Interior Health reports 83 more COVID-19 infections overnight

46 cases are now associated with a COVID-19 community cluster in Revelstoke

The Kimberley Nordic Club has outlined their plans for a safe season of winter sport amid the COVID-19 pandemic. Photo courtesy of Kimberley Nordic Centre.
Kimberley Nordic Club details plans for safe season of winter sport

The Kimberley Nordic Club has released their plan to re-open for the… Continue reading

A man wearing a face mask to prevent the spread of COVID-19 walks past a mural in Vancouver on Monday, Nov. 30, 2020. THE CANADIAN PRESS/Marissa Tiel
212 new COVID-19 cases in Interior Health over the weekend

A total of 490 cases remain active; 15 in hospital

(Black Press file photo)
RCMP seeking driver of burnt out car found on HaHa Creek Road

Cranbrook RCMP are looking for the driver of a vehicle that was found on fire Monday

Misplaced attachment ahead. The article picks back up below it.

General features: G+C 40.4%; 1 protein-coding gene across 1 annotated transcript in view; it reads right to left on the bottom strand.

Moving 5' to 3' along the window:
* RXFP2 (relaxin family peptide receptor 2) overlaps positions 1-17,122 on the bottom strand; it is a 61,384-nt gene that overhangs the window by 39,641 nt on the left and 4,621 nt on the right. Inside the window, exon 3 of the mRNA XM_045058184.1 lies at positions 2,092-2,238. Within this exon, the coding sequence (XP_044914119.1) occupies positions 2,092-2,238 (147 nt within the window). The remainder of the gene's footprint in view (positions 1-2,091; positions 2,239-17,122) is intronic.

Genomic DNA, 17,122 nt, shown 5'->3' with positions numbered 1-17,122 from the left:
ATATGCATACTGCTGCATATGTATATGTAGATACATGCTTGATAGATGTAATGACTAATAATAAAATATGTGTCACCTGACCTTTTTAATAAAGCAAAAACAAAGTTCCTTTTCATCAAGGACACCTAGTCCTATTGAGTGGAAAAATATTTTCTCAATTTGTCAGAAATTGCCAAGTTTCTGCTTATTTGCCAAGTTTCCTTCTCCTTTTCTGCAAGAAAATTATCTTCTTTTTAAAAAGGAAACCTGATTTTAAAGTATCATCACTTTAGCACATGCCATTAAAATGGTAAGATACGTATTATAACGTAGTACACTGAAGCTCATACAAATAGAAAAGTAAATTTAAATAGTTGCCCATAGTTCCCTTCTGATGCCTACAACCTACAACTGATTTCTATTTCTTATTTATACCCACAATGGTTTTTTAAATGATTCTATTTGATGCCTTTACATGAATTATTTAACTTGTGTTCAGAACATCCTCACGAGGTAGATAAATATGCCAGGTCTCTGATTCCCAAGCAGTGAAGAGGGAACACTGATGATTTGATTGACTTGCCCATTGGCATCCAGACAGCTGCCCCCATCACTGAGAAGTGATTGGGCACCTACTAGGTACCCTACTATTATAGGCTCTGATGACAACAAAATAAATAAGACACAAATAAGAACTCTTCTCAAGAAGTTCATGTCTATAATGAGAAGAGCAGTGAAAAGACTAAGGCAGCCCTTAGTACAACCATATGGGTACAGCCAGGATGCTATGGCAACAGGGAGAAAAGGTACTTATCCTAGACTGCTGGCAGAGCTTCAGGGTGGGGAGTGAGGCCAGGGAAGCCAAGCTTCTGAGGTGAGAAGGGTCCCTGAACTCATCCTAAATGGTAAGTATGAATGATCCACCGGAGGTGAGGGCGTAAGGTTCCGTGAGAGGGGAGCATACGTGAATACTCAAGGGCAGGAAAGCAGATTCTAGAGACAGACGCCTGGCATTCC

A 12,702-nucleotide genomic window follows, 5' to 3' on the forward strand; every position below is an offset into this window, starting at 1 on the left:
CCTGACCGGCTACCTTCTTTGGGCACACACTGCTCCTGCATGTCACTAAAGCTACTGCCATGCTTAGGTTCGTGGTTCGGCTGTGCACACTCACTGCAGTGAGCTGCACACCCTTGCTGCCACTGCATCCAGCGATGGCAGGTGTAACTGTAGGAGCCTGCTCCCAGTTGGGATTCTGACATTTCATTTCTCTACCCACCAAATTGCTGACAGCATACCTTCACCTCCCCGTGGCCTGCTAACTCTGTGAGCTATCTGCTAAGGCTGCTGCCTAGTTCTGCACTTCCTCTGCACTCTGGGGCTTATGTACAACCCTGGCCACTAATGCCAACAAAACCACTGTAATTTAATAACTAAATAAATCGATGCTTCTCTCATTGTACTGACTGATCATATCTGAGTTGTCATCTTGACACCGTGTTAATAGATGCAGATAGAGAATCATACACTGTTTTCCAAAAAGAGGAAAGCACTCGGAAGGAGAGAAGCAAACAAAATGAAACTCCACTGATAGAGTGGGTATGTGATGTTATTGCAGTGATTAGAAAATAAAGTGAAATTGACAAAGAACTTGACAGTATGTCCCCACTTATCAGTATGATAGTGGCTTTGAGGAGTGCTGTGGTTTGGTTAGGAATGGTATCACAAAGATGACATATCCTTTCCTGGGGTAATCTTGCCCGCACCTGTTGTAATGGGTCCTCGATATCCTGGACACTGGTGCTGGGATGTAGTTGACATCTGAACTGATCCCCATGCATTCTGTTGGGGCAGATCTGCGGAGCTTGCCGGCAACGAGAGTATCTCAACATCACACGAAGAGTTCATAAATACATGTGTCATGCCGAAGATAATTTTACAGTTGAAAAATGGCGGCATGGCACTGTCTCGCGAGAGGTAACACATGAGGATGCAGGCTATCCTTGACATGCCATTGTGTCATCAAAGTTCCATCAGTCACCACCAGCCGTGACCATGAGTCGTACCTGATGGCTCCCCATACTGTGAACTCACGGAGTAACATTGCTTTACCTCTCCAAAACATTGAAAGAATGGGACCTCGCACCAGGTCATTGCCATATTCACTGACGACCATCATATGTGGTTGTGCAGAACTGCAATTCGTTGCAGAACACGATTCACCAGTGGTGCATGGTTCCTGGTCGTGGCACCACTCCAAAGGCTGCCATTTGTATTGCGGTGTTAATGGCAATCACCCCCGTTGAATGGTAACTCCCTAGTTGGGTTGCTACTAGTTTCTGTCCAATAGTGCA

Starting in January of 2021, the RDEK will be removing yellow bins designated for glass collections. East Kootenay residents will be able to recycle their glass at one of the many Recycle BC depots across the region. (RDEK file)
Changes coming to RDEK glass recycling program

Starting in January 2021, glass will no longer be collected through the yellow bin program

A tongue-in-cheek message about wearing a face mask to curb the spread of COVID-19 on a sign outside a church near Royal Columbia Hospital, in New Westminster, B.C., on Sunday, Nov. 29, 2020. THE CANADIAN PRESS/Darryl Dyck
B.C.’s COVID-19 infection count climbs back up to 656

20 more people in hospital, active cases still rising